A PARABLE OF POWER
Sometimes a film comes along which depicts a world which seems like a microcosm of the larger world beyond it that we all have to inhabit. Such a film, in my opinion, is Fernado Meirelles City of God. It is a roller-coaster of a film of great panache, often beautifully choreographed, about gangs engaged in the business of selling drugs in the slums of Rio de Janiero during the 1970s. The character who tells the story of the rise and eventual fall of the most ruthless of the crime-bosses, Li'l Zé (Zé Pequeño), is Rocket (Buscapé), a budding photographer whose situation as a slum-dweller gives him privileged access to subjects which no outsider could ever have had. He doesn't know the psychopathic Li'l Zé very well, as is illustrated by the fact that nearly every time they meet, Li'l Zé has to ask him his name, but he's there, and, though being there involves certain risks, it is what gives him his opportunity to make a name for himself as a photographer and eventually emigrate out of the slums.
This then is Rocket, an attractive and personable young man whose one sortie into crime as more than just an observer ends up in failure because the people he and his friend, Stringy, choose to mug turn out to be 'too cool' for them to carry it out. Apart from hanging out with Stringy and a group of 'groovies' on the beach, smoking dope which he buys from a local drug-dealer called Carrot, his main interest during the film, aside, of course, from photography, is to lose his virginity. People like Rocket are made to record history, not to make it. History is made by much more psychopathic types like Li'l Zé, who have the ruthlessness required to pursue their agendas.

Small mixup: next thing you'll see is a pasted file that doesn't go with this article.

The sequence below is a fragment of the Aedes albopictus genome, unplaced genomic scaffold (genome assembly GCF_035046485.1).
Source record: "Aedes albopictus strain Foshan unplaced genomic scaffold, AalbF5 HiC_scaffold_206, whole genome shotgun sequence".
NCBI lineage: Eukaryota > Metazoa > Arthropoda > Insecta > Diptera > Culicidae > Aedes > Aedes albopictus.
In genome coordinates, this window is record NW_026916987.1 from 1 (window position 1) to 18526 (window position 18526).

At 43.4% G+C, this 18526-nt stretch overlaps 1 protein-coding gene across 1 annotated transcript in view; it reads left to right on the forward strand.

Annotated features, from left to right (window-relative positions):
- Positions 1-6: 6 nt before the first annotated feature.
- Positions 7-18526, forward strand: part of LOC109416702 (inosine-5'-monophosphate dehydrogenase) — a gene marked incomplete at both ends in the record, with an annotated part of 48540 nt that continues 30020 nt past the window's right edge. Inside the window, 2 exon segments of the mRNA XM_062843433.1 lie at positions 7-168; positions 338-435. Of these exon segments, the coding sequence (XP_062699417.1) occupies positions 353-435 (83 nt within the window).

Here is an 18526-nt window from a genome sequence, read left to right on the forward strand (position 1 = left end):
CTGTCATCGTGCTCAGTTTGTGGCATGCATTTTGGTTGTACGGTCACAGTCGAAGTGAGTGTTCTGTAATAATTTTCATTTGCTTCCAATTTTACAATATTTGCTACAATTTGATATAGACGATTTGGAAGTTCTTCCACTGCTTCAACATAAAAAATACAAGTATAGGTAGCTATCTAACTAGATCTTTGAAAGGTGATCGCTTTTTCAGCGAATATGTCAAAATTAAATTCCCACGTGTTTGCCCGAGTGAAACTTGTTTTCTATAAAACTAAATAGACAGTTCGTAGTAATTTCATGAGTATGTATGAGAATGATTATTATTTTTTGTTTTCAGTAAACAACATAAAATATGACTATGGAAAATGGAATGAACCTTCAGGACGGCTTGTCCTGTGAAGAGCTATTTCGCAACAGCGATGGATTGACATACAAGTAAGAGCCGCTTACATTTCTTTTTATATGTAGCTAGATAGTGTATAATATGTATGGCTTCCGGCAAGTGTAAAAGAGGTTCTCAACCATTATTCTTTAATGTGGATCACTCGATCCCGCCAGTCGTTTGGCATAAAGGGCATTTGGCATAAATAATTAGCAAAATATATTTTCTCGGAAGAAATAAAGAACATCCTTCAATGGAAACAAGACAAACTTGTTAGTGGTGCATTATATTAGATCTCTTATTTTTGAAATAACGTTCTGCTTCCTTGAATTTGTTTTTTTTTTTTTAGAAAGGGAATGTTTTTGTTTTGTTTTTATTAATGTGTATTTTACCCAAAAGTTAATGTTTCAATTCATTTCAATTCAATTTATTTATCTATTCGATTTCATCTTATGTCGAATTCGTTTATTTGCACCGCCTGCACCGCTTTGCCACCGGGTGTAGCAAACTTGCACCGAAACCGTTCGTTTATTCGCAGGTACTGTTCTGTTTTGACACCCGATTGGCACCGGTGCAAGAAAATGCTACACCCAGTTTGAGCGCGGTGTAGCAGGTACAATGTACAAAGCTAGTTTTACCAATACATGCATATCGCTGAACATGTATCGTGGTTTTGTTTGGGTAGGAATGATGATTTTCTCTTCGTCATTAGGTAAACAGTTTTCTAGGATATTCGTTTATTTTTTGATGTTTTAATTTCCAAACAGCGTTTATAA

What Li'l Zé desires more than anything else in the world is power and, to get it, he is willing kill off all his competitors in the drug-business, so that he can take over their businesses and become the sole cock of the walk. If it wasn't for his side-kick, Benny, "The coolest hood in the City of God", he would have killed Carrot as well, and the fact that he doesn't is part of the cause of his eventual undoing.
Li'l Zé develops a taste for killing at a very young age. When he is only about 10 or 11, he massacres the guests and workers at a hotel which his older friends have just robbed and fled from in rather a hurry. He enjoys killing. What greater power-trip, after all, can there be than killing other human beings who are at your mercy? And it is power that Li'l Zé is after and is willing to do anything to acquire. He is not content to be one drug-dealer amongst many, each doing business in his own patch. No, he wants it all and is willing to do whatever it takes to become the top dog. What interests him above everything else is the power to strut his stuff in the City of God and always have his own way.